(AsiaNews) - The Indonesian Ulema Council (MUI) has once again stirred up controversy
over the fact that Islam is not taught in the country's Catholic schools. The
latest case involves a Catholic school of Klanten in Central Java. Last year,
the same thing was front-page news for weeks in Blitar
(East Java Regency) and Tegal
until Muslim parents came out in defence of the Catholic schools where their
children study, emphasising their high level of education.
Hartoyo, the MUI
leader in Klanten, urged all private schools, including Catholic ones, to hire
qualified staff to teach the Islamic religion to Muslim students. In
his view, the absence of Islamic religious teachers is a grave violation of the
law because every student should be able to receive lessons in his or her
The local association
of private schools (BMPS) agrees. Slamming the lack of Muslim teachers, it demanded
that a solution be found and the problem solved "in the best possible way."
following a decades-old practice, Indonesia's private Christian schools,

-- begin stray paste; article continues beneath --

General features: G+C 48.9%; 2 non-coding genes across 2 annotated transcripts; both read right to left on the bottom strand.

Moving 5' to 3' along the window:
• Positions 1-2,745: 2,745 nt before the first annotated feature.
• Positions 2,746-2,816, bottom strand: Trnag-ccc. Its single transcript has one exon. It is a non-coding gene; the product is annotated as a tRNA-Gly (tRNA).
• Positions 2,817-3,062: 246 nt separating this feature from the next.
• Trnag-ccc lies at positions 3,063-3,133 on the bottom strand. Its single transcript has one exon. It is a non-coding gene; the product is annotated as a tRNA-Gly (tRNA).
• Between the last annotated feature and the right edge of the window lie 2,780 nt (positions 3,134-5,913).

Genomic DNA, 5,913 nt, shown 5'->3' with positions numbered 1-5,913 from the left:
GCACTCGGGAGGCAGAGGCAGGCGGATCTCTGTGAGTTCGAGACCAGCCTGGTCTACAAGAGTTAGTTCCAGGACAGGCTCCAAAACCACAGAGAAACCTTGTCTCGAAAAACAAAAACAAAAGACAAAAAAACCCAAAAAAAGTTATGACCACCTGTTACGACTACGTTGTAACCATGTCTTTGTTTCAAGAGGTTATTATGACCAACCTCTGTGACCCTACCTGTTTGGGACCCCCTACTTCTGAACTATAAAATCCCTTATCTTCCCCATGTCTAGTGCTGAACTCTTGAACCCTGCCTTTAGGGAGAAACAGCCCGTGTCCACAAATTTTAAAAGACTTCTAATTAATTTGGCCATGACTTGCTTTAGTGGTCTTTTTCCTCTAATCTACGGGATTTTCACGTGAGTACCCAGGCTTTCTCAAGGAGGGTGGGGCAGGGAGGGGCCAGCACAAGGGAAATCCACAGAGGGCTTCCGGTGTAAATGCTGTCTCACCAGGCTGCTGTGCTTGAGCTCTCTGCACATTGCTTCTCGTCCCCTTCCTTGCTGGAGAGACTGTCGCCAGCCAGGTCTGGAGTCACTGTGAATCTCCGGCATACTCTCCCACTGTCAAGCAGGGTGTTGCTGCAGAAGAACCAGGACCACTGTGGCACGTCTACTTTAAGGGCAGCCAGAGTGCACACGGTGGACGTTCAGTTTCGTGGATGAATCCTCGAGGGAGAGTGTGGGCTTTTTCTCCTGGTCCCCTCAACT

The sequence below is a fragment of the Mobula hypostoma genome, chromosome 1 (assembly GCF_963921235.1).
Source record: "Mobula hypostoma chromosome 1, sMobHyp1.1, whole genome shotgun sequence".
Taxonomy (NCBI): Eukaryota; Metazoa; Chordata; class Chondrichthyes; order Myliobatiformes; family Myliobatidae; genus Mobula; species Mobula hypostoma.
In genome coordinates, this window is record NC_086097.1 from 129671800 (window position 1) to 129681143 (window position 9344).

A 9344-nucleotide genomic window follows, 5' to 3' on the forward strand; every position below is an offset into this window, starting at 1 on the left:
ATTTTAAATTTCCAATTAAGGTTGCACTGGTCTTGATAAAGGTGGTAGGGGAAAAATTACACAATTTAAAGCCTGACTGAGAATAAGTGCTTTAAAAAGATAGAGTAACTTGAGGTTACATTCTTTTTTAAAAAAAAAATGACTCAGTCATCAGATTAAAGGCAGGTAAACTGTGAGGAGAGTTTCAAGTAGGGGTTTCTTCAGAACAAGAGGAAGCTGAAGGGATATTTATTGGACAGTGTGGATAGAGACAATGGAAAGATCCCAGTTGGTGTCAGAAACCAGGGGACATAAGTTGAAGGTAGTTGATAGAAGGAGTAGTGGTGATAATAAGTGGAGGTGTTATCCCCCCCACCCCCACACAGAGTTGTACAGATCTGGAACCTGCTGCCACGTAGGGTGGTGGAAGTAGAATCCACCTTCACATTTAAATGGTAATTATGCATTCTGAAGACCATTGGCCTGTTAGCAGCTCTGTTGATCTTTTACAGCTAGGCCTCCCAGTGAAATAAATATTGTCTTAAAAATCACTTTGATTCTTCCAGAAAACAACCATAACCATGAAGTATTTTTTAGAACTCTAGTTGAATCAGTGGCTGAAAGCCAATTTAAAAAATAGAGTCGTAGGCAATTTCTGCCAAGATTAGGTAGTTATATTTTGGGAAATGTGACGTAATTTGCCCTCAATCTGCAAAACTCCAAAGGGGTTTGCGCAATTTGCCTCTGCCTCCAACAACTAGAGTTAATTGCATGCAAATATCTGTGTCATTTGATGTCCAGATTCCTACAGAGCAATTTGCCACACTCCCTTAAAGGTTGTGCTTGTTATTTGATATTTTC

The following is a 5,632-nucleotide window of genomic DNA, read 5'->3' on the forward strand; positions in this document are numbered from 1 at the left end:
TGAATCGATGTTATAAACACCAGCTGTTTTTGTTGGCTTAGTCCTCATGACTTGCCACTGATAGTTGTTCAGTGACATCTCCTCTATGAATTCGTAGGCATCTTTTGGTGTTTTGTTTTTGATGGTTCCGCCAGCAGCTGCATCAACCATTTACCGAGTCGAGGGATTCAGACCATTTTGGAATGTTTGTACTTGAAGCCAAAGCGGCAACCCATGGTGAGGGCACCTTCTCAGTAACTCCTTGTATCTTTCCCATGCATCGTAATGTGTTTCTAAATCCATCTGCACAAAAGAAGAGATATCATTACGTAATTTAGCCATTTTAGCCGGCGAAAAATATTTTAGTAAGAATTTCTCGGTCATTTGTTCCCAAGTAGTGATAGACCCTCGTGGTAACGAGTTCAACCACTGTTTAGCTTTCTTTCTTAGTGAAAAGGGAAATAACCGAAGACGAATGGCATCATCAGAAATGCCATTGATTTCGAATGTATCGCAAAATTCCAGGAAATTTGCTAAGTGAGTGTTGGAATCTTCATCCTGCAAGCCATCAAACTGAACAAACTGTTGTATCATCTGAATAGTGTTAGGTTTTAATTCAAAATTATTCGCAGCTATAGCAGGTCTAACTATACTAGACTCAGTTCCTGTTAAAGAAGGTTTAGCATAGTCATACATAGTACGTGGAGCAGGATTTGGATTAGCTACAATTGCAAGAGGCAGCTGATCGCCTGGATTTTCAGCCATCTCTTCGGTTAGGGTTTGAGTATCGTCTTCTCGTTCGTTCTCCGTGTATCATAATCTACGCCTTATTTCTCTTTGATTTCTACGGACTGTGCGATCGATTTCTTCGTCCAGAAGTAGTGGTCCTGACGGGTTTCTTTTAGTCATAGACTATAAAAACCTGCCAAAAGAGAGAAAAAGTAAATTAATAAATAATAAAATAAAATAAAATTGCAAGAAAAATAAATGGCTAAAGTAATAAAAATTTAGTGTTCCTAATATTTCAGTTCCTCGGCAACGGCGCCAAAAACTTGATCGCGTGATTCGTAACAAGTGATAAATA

including Catholic ones, are not required to offer courses on Islamic religion or
time off to read the Quran, as is the case in state schools. They
do however provide seminars and lectures on the Christian religion and catechism.
Muslim students who
go to Catholic schools take instead Islamic religious courses sponsored by their
own Islamic community.
It should also be
noted that school administrators go out of their way to reassure Muslim parents
that Catholic schools do not try to "convert" students and that Christian
proselytising is banned.
For decades, the
issue was never a problem, until last year that is, when MUI leaders stirred up
a storm by demanding Islam be taught, something extensively covered by local
for most people, the whole thing is political and not spiritual in nature.
In recent years,
Indonesian authorities have repeatedly caved in to MUI pressures, an
association that purports to monitors behaviour and morals, a practice that is
commonplace in Aceh, a province ruled by Islamic radicals, where women cannot
wear tight pants or skirts.
In March 2011, the
MUI lashed at flag raising "because Muhammad never did it". Before that,
it attacked the popular social networking service Facebook for being "amoral" as well as yoga, smoking, and
the right to vote, particularly